A third of manufacturers consider their maintenance programmes to be reactive rather than planned or predicted, according to a recent study by the Institute of Engineering and Technology (IET UK) and Bosch Rexroth.
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A report into maintenance practices in UK industry surveyed nearly 300 engineers and found that maintenance practices continue to be a cause for concern.
Almost a third (32%) of those who took part in the survey described their maintenance as being reactive. with less than 30% implementing either predictive or preventive maintenance regimes.
One of the key barriers to adopting a more forward thinking approach by maintenance teams is resource, according to the report.
More than half (53%) of respondents answered that maintenance budgets have stagnated or decreased in recent years, and 64% responded that maintenance personnel numbers have similarly stayed the same or reduced.
Predictive Maintenance – a Step into the Future
Predictive maintenance relies on conducting maintenance based on trends within machine data. Same as condition-based maintenance, predictive maintenance monitors a machine’s efficiency and behavior based on data collected from tools such as thermal or vibration analysis, oil analysis, thermal imaging. However, unlike condition-based maintenance, the data is sent to maintenance software to discover trends and identify when a machine will need repaired or retired.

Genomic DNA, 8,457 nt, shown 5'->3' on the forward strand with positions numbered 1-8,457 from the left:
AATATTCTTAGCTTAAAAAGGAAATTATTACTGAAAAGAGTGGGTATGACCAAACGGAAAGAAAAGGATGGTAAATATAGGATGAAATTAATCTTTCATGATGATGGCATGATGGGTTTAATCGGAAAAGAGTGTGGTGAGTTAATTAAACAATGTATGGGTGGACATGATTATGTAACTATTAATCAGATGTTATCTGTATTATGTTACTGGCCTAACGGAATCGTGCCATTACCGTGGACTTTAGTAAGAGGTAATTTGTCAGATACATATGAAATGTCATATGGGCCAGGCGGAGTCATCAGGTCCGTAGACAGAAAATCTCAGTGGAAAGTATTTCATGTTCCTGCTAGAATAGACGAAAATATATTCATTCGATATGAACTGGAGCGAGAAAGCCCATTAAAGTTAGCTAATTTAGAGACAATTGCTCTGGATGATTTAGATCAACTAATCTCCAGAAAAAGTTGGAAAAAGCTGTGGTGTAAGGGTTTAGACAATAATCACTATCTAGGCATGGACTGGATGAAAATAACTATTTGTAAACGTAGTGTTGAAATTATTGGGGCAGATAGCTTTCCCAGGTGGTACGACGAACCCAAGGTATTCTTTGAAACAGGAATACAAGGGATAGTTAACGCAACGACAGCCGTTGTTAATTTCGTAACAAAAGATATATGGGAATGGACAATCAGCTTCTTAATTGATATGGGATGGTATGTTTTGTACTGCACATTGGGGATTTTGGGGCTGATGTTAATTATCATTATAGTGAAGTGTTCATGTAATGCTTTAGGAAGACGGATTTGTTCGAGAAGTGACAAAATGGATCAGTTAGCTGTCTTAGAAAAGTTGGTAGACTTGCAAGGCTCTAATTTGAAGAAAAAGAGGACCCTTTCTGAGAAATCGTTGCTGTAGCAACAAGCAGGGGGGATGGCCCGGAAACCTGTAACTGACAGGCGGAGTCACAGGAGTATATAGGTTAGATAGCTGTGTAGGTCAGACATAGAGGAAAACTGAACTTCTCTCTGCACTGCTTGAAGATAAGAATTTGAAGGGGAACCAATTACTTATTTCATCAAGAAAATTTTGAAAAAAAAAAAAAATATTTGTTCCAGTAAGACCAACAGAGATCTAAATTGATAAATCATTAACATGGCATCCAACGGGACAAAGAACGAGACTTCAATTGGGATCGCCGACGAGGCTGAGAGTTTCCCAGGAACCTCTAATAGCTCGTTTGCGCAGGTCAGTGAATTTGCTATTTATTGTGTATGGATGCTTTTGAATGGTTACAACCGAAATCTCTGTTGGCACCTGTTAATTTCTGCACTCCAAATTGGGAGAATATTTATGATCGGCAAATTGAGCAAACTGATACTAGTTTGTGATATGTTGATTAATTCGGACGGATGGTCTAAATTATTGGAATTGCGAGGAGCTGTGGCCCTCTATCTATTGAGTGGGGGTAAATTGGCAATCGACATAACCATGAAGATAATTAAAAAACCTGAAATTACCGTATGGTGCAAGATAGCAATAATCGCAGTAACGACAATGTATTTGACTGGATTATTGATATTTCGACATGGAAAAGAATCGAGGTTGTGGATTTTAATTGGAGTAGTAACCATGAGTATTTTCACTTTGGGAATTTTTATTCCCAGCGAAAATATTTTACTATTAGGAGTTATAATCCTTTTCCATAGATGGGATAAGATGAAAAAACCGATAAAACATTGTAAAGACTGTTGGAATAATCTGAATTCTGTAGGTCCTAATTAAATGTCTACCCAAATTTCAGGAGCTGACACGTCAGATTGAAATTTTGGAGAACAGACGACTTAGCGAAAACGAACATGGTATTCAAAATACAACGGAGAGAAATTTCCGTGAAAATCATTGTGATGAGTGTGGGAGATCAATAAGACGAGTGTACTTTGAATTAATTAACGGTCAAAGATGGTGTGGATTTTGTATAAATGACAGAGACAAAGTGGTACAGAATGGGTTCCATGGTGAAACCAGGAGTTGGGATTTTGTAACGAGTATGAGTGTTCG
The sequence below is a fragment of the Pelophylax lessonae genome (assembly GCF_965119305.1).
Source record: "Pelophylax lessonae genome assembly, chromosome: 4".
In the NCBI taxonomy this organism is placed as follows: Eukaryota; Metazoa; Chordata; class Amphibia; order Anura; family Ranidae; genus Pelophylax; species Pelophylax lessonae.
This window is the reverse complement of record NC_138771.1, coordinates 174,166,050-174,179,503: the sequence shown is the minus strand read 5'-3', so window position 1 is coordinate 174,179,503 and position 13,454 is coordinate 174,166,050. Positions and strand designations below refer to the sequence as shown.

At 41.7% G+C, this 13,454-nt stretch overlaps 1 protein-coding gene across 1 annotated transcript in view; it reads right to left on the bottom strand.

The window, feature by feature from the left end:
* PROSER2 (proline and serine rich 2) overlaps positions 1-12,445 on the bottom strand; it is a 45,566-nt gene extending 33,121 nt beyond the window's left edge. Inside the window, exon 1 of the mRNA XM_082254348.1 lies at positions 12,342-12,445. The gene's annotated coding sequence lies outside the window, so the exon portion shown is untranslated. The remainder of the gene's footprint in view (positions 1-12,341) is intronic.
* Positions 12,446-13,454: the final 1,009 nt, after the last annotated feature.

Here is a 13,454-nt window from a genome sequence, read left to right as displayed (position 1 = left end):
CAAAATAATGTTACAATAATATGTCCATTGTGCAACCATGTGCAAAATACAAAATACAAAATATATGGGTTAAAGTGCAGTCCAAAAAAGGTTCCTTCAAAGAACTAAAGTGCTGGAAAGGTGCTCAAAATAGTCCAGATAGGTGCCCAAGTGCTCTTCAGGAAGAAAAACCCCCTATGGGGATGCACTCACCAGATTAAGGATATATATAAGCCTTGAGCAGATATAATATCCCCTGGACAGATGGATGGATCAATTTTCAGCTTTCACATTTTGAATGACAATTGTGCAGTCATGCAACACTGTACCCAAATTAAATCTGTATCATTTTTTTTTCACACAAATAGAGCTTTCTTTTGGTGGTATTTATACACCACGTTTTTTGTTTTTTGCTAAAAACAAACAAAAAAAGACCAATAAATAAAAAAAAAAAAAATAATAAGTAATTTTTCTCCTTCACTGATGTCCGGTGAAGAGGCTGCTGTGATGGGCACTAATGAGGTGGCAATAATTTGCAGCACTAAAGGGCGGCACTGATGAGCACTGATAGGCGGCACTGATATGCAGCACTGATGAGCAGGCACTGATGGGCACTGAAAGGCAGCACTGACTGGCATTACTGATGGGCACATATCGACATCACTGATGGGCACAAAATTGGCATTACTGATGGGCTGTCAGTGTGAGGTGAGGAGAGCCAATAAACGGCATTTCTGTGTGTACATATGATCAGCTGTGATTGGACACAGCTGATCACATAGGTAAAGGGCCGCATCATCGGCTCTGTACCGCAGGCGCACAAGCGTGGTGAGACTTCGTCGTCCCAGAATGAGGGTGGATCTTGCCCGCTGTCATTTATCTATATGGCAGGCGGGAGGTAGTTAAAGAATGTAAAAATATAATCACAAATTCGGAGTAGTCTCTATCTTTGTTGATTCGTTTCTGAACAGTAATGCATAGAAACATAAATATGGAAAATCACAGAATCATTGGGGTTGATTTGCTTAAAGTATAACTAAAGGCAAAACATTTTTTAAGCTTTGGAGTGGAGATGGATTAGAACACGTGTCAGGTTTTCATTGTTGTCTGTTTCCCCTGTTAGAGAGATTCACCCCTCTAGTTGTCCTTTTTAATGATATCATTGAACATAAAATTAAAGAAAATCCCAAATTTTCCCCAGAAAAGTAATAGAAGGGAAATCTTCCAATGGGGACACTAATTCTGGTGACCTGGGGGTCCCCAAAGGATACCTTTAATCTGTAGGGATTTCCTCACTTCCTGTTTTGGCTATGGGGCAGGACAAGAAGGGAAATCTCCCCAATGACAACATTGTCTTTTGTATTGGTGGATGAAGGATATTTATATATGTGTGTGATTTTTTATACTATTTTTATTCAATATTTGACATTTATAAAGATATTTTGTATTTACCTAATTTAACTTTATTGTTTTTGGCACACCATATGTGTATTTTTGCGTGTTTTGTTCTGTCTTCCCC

This approach ensures that equipment will be shut down before a failure. This increases a machine’s life cycle, reduces maintenance costs and lowers the overall amount of downtime for a company. However, significant costs are involved when establishing predictive maintenance.
Preventive Maintenance – a Proven Way
Preventive maintenance involves regularly performed, planned tasks that are scheduled based on either time passed or products made. This is done to reduce the possibility of asset failure.
Periodically checking, cleaning and maintaining equipment increases a machine’s life span, making it more reliable. These scheduled tasks also reduce downtime, directly impacting overall productivity and company profitability.
Setting up preventive maintenance is affordable – it is enough to have a modern MRP/MES system in place. For example, MRPeasy manufacturing software counts the time worked and the number of pieces made for signaling when a maintenance cycle ends.
In summary, there are different types of equipment failure prevention techniques that can be brought to bear on a machine, and each has its advantages and disadvantages. They aren’t replacement for each other, and can be used in combination.